A collection of Pynchon's early short stories, entitled Slow Learner, was published in 1984, with a lengthy autobiographical introduction. In October of the same year, an article entitled "Is It O.K. to Be a Luddite?" was published in the New York Times Book Review. In April 1988, Pynchon contributed an extensive review of Gabriel García Marquéz's novel, Love in the Time of Cholera, to the New York Times, under the title "The Heart's Eternal Vow". Another article, entitled "Nearer, My Couch, to Thee", was published in June 1993 in the New York Times Book Review, as one in a series of articles in which various writers reflected on each of the Seven Deadly Sins. Pynchon's subject was " Sloth".

Pynchon's fourth novel, Vineland, was published in 1990, and was regarded as a disappointment by the majority of reviewers and critics. The novel is set in California in the 1980s and 1960s, and describes the relationship between an FBI COINTELPRO agent and a female radical filmmaker. Its strong socio-political undercurrents detail the constant battle between authoritarianism and communalism, and the nexus between resistance and complicity, but with a typically Pynchonian sense of humor.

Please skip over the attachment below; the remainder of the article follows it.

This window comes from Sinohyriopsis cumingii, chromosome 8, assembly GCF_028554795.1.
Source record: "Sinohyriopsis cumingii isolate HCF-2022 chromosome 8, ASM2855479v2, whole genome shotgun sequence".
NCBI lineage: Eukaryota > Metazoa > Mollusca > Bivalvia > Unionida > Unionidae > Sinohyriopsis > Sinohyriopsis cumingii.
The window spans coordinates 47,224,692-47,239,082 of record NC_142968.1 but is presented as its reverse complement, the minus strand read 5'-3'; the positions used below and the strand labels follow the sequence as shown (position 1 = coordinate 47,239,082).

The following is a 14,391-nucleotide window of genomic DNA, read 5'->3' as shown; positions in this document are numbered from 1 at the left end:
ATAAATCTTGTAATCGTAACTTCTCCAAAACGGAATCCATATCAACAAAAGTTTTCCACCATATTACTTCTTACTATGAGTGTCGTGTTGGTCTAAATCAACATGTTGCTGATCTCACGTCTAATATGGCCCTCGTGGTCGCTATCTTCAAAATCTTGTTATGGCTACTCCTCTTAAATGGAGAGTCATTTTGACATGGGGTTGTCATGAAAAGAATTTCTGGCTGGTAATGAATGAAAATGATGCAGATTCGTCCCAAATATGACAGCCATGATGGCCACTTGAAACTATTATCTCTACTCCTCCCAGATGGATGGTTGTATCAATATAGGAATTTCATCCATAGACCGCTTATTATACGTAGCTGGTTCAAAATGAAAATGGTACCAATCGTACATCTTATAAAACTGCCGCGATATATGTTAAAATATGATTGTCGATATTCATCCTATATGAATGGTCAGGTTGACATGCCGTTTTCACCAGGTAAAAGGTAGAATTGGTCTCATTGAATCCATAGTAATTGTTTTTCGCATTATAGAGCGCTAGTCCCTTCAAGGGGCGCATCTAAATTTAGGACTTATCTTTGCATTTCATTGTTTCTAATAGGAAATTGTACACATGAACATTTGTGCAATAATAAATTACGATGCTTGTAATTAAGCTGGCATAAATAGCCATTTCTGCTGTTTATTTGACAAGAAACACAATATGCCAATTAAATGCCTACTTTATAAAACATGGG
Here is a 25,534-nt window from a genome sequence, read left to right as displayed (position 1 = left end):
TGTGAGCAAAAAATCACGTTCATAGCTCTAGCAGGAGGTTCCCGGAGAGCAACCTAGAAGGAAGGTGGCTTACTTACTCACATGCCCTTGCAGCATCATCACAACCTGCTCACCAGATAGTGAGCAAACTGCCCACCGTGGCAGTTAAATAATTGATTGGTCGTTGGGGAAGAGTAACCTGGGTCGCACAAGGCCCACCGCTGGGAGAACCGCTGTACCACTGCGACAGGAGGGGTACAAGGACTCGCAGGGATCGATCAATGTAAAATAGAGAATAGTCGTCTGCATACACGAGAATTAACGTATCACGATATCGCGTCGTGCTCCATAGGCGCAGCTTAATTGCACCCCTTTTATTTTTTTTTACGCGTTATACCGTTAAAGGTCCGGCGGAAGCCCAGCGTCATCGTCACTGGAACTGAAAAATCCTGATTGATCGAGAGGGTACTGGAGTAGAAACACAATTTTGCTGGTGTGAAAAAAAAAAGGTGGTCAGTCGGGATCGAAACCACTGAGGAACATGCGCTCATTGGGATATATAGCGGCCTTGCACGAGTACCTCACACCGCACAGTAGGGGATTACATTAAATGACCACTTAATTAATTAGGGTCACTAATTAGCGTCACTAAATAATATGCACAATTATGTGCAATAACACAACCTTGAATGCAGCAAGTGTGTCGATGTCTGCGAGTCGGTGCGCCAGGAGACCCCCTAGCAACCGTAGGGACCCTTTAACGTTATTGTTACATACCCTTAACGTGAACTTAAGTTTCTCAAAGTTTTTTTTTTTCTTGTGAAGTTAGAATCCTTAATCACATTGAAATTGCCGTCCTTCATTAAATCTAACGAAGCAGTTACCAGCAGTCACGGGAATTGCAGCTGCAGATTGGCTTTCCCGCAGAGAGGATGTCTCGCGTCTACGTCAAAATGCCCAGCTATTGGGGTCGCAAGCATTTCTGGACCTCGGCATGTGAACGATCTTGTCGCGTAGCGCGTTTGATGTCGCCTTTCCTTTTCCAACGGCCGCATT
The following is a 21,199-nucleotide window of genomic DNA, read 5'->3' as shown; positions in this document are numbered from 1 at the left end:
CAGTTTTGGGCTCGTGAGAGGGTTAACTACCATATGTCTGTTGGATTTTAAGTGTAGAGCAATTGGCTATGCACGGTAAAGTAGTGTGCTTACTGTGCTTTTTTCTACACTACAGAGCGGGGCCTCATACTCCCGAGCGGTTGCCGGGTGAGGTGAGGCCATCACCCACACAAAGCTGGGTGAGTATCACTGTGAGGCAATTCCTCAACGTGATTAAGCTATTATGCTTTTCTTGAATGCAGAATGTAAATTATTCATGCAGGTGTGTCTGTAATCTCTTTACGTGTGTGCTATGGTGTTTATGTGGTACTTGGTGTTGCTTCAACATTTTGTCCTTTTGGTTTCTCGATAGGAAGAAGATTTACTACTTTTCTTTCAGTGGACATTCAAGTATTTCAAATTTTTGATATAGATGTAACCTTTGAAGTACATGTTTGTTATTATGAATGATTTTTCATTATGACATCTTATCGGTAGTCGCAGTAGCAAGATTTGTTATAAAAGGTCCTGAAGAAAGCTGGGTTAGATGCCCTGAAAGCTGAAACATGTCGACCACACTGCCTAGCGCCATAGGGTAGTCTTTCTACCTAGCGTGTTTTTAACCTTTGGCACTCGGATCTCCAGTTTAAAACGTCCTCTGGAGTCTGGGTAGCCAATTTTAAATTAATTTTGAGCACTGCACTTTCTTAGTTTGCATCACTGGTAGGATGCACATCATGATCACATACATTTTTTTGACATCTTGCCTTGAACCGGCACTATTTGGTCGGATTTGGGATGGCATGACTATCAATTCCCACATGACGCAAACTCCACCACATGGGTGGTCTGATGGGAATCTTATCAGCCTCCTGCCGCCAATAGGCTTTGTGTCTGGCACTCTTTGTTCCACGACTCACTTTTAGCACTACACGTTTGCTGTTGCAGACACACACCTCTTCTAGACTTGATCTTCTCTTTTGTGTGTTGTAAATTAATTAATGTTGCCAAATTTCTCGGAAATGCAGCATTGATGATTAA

In 1988, he received a MacArthur Fellowship and, since the early 1990s at least, many observers have mentioned Pynchon as a Nobel Prize contender (see, for example, Grimes 1993; CNN Book News 1999; Ervin 2000). Renowned American literary critic Harold Bloom has named him as one of the four major American novelists of his time, along with Don DeLillo, Philip Roth, and Cormac McCarthy.

Pynchon's fifth novel is Mason & Dixon, a work which had been in the pipeline since 1978 at least (Roeder 1978; see also Ulin 1997). Published in 1997, the meticulously-researched novel is a sprawling postmodernist saga recounting the lives and careers of the English astronomer, Charles Mason, and his partner, the surveyor Jeremiah Dixon, and the birth of the American Republic. While it received some negative reviews, the great majority of commentators acknowledged it as a welcome return to form, and some, including Bloom, have called it Pynchon's greatest work to date.

Against the Day

A variety of rumors pertaining to the subject matter of Pynchon's next book have circulated over a number of years. Most specific of these were comments made by the former German minister of culture, Michael Naumann, who stated that he assisted Pynchon in his research about "a Russian mathematician [who] studied for David Hilbert in Göttingen", and that the new novel would trace the life and loves of Sofia Kovalevskaya.